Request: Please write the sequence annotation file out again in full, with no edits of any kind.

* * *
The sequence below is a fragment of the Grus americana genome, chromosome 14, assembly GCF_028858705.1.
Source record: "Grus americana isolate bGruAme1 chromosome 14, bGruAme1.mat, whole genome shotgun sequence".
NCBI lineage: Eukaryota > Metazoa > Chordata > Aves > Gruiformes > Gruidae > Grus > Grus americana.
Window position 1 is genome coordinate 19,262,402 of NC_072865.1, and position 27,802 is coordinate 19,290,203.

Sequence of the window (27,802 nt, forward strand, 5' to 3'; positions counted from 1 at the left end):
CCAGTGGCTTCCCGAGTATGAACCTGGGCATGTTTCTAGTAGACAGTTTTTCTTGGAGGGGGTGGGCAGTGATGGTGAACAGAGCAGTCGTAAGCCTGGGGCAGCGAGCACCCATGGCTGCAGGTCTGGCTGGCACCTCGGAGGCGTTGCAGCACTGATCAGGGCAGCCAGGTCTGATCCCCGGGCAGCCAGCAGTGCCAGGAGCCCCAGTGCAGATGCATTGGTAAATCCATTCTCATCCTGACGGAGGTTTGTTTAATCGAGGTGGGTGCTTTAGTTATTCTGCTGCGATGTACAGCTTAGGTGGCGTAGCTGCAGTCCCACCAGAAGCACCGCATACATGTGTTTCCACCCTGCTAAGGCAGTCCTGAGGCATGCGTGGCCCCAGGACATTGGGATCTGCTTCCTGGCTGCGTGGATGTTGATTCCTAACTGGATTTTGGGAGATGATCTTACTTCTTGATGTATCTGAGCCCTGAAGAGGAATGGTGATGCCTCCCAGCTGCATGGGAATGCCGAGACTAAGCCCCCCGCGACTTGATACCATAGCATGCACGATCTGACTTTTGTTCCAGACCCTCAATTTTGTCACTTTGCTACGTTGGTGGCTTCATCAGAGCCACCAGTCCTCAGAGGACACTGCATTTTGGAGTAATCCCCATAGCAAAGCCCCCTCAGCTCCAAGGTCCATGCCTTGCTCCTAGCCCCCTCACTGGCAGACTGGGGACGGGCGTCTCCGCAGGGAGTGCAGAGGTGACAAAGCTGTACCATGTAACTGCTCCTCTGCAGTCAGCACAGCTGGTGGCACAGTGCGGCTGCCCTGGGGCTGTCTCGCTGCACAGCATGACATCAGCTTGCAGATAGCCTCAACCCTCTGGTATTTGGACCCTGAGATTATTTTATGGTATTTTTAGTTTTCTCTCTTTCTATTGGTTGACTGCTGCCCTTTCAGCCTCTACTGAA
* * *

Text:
The sequence below is a fragment of the Grus americana genome, chromosome 14, assembly GCF_028858705.1.
Source record: "Grus americana isolate bGruAme1 chromosome 14, bGruAme1.mat, whole genome shotgun sequence".
NCBI lineage: Eukaryota > Metazoa > Chordata > Aves > Gruiformes > Gruidae > Grus > Grus americana.
Window position 1 is genome coordinate 19,262,402 of NC_072865.1, and position 27,802 is coordinate 19,290,203.

Sequence of the window (27,802 nt, forward strand, 5' to 3'; positions counted from 1 at the left end):
CCAGTGGCTTCCCGAGTATGAACCTGGGCATGTTTCTAGTAGACAGTTTTTCTTGGAGGGGGTGGGCAGTGATGGTGAACAGAGCAGTCGTAAGCCTGGGGCAGCGAGCACCCATGGCTGCAGGTCTGGCTGGCACCTCGGAGGCGTTGCAGCACTGATCAGGGCAGCCAGGTCTGATCCCCGGGCAGCCAGCAGTGCCAGGAGCCCCAGTGCAGATGCATTGGTAAATCCATTCTCATCCTGACGGAGGTTTGTTTAATCGAGGTGGGTGCTTTAGTTATTCTGCTGCGATGTACAGCTTAGGTGGCGTAGCTGCAGTCCCACCAGAAGCACCGCATACATGTGTTTCCACCCTGCTAAGGCAGTCCTGAGGCATGCGTGGCCCCAGGACATTGGGATCTGCTTCCTGGCTGCGTGGATGTTGATTCCTAACTGGATTTTGGGAGATGATCTTACTTCTTGATGTATCTGAGCCCTGAAGAGGAATGGTGATGCCTCCCAGCTGCATGGGAATGCCGAGACTAAGCCCCCCGCGACTTGATACCATAGCATGCACGATCTGACTTTTGTTCCAGACCCTCAATTTTGTCACTTTGCTACGTTGGTGGCTTCATCAGAGCCACCAGTCCTCAGAGGACACTGCATTTTGGAGTAATCCCCATAGCAAAGCCCCCTCAGCTCCAAGGTCCATGCCTTGCTCCTAGCCCCCTCACTGGCAGACTGGGGACGGGCGTCTCCGCAGGGAGTGCAGAGGTGACAAAGCTGTACCATGTAACTGCTCCTCTGCAGTCAGCACAGCTGGTGGCACAGTGCGGCTGCCCTGGGGCTGTCTCGCTGCACAGCATGACATCAGCTTGCAGATAGCCTCAACCCTCTGGTATTTGGACCCTGAGATTATTTTATGGTATTTTTAGTTTTCTCTCTTTCTATTGGTTGACTGCTGCCCTTTCAGCCTCTACTGAA